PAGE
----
· Brand Finance reveals 100 most valuable nation brands of 2017
· Brexit process has little impact on Brand Britain, up 6% year on year
· China is the fastest growing nation brand in absolute terms, up US$3.1 trillion
· US dominance as the most valuable nation brand threatened by Trump’s presidency
· Southern European nations show double-digit growth, recovering after Eurozone crisis
· Game of Thrones brings record growth to Iceland, up 83% year on year
· Singapore defends strongest nation brand title as it continues to invest in its citizens
In recognition of the growing influence of national image on the success of corporate brands, Brand Finance has evaluated the 100 most valuable nation brands of 2017.
View the Brand Finance Nation Brands report here
The Brand Finance Nation Brands study reveals that the Brexit process has not yet brought the widely expected negative consequences to the UK’s nation brand value. Up 6% year on year to US$3.1 trillion, Brand Britain relies however on the government's ability to mitigate potential dangers in the near future.
David Haigh, CEO of Brand Finance, commented: “Growing concerns about Brexit’s impact on Brand Britain resemble the millennium bug mass scare of 1999. Although uncertainty has caused a slight drop in the UK’s brand strength, from a score of 86 to 85, brand value is on the up. Britain should now engage with the world to sustain that growth and dispel negative perceptions. As China and other Asian nation brands are booming, the government and the investors should take note.”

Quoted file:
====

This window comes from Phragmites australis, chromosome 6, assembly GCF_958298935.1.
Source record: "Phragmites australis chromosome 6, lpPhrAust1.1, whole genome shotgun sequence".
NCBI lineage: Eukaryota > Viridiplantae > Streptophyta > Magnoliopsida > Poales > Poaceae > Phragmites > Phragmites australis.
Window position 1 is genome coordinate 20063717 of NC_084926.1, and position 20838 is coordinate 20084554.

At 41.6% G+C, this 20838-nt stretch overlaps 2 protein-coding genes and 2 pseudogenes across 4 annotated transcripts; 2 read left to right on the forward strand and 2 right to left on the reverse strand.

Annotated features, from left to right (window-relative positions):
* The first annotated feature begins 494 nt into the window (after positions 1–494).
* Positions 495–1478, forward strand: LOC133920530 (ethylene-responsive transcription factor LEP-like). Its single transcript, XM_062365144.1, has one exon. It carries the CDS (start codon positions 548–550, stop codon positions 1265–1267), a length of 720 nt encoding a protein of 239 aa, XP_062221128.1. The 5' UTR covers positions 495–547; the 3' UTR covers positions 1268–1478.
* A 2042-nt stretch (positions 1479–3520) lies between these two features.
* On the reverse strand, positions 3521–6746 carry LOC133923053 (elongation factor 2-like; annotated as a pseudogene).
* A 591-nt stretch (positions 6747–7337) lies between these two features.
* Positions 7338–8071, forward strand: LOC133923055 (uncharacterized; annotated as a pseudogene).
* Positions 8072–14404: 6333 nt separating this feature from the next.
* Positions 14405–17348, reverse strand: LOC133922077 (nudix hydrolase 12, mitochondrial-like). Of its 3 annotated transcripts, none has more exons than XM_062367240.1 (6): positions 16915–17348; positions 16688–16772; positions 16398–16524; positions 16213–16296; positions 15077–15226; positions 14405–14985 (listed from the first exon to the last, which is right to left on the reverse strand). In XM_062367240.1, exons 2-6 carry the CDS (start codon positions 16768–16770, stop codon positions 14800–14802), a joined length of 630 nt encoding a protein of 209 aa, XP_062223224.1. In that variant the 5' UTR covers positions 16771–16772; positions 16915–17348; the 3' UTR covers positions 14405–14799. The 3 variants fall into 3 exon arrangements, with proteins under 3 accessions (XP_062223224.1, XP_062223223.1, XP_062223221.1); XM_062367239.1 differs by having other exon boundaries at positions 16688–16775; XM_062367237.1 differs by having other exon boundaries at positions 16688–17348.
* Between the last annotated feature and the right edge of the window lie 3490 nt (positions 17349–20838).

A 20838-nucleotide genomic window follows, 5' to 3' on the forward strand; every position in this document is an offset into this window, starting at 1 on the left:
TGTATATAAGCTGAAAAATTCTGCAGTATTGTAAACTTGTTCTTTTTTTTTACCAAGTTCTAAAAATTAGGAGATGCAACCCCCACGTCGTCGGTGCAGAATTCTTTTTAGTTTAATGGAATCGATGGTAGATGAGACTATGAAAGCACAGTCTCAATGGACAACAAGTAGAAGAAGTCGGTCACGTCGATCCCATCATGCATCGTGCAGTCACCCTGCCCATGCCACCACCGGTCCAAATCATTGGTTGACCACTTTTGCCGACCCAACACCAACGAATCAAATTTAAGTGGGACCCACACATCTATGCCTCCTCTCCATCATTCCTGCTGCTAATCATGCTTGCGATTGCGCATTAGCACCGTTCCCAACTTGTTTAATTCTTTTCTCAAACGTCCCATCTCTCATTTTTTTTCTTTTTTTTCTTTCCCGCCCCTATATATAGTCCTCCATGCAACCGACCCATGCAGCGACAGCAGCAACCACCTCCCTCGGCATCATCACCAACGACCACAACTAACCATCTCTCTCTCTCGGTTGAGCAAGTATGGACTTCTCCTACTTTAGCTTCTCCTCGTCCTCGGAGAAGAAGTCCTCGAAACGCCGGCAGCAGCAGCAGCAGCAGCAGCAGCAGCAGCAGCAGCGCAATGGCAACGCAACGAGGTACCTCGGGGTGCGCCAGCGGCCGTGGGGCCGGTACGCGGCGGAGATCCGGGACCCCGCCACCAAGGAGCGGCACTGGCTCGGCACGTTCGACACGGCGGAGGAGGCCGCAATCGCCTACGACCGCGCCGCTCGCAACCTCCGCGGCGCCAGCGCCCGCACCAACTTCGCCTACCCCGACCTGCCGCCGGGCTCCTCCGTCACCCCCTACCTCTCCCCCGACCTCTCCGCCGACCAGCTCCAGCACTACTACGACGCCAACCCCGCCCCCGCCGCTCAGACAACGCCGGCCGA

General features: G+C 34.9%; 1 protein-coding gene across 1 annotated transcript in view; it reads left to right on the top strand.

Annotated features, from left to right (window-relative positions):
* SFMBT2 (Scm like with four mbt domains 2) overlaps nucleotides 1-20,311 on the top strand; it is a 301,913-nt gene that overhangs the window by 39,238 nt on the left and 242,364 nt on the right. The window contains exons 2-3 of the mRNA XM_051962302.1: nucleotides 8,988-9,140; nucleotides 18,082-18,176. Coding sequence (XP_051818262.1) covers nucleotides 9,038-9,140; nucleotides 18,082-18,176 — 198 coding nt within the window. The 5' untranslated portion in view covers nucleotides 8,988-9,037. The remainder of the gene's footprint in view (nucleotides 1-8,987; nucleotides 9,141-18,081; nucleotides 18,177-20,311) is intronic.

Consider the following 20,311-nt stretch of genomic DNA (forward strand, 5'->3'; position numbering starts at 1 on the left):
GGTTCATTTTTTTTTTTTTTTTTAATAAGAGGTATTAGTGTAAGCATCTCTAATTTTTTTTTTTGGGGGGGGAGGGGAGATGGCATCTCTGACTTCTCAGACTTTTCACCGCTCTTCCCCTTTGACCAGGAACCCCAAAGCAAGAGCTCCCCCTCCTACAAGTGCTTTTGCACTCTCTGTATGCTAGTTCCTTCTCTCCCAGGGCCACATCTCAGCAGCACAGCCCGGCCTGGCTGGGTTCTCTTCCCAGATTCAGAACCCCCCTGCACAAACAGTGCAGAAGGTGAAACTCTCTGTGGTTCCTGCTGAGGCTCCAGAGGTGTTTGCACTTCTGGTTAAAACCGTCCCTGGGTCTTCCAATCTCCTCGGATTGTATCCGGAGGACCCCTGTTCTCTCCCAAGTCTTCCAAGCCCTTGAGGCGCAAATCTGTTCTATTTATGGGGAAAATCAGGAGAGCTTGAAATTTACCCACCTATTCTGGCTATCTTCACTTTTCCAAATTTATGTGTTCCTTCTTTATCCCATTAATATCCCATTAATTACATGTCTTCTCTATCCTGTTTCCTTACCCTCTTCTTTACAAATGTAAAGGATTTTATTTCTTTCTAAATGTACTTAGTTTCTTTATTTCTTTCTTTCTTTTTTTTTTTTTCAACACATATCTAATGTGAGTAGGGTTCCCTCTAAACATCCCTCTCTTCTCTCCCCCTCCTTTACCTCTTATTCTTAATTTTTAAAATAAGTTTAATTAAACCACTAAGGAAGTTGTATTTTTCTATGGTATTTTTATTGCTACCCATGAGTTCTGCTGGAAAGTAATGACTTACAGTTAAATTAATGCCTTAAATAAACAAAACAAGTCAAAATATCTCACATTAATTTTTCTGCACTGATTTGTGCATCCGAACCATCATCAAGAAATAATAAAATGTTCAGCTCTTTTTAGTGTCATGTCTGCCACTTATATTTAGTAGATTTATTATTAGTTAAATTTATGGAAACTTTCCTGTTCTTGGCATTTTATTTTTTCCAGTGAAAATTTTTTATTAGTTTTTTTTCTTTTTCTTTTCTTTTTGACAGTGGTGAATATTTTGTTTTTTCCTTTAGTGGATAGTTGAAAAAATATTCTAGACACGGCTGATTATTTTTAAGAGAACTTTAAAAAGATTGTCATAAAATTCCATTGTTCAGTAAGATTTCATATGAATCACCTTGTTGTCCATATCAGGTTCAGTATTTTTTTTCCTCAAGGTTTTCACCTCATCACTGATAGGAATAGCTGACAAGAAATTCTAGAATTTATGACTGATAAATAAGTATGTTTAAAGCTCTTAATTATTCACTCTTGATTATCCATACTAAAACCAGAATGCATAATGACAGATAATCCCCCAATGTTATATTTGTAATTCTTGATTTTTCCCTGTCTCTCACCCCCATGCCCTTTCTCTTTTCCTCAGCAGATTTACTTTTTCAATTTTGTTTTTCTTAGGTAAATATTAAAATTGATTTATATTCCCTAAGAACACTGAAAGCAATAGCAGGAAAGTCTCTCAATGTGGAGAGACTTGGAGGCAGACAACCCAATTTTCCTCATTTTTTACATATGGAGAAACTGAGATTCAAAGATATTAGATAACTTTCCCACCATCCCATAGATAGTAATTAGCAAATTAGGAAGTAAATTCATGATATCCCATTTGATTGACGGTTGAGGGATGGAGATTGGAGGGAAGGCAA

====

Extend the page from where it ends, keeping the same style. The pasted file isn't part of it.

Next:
The Rise of Brand China
China is the fastest-growing nation brand of 2017 in absolute terms, with a change of over US$3.1 trillion year on year. This figure is equal to the entire nation brand value of Britain, which illustrates just by how much China is outpacing other countries.
In relative terms, China’s nation brand value grew 44% year on year, or at a 20-times faster pace than the United States’. However, at US$10.2 trillion, China’s nation brand value is still only half that of America’s and sustaining growth will be key to narrow the gap.
Chinese companies make up 50 of the Global 500 most valuable brands, increasing from only 8 in 2008. Chinese brands lead in 4 sectors – banks (ICBC), spirits (Moutai), insurance (PingAn), real estate (Dalian Wanda) – as opposed to zero in 2008. The country also celebrates an annual Chinese Brands Day on May 10th and has a nationwide China Council for Brand Development, dedicated to research on brand building and brand evaluation.
The forthcoming 19th National Congress of the Communist Party of China will mark the end of the Central Committee’s five-year term which has seen a revolutionary change in China’s approach to brands. In a virtuous circle, Chinese brands and the transformed national image of China as an emerging global power are reinforcing each other and further add to the country’s attractiveness to investors and tourists.
The Trump Effect
With a value of US$21.1 trillion, the United States remains the most valuable nation brand in the world but the meagre growth of 2% year on year is putting its dominance at risk in the long run.
The United States’ nation brand value’s stagnation can be attributed to macroeconomic challenges, like the declining participation rate caused by the mass-retirement of baby boomers, ultimately contributing to a slow pace of GDP growth compared to previous expansions.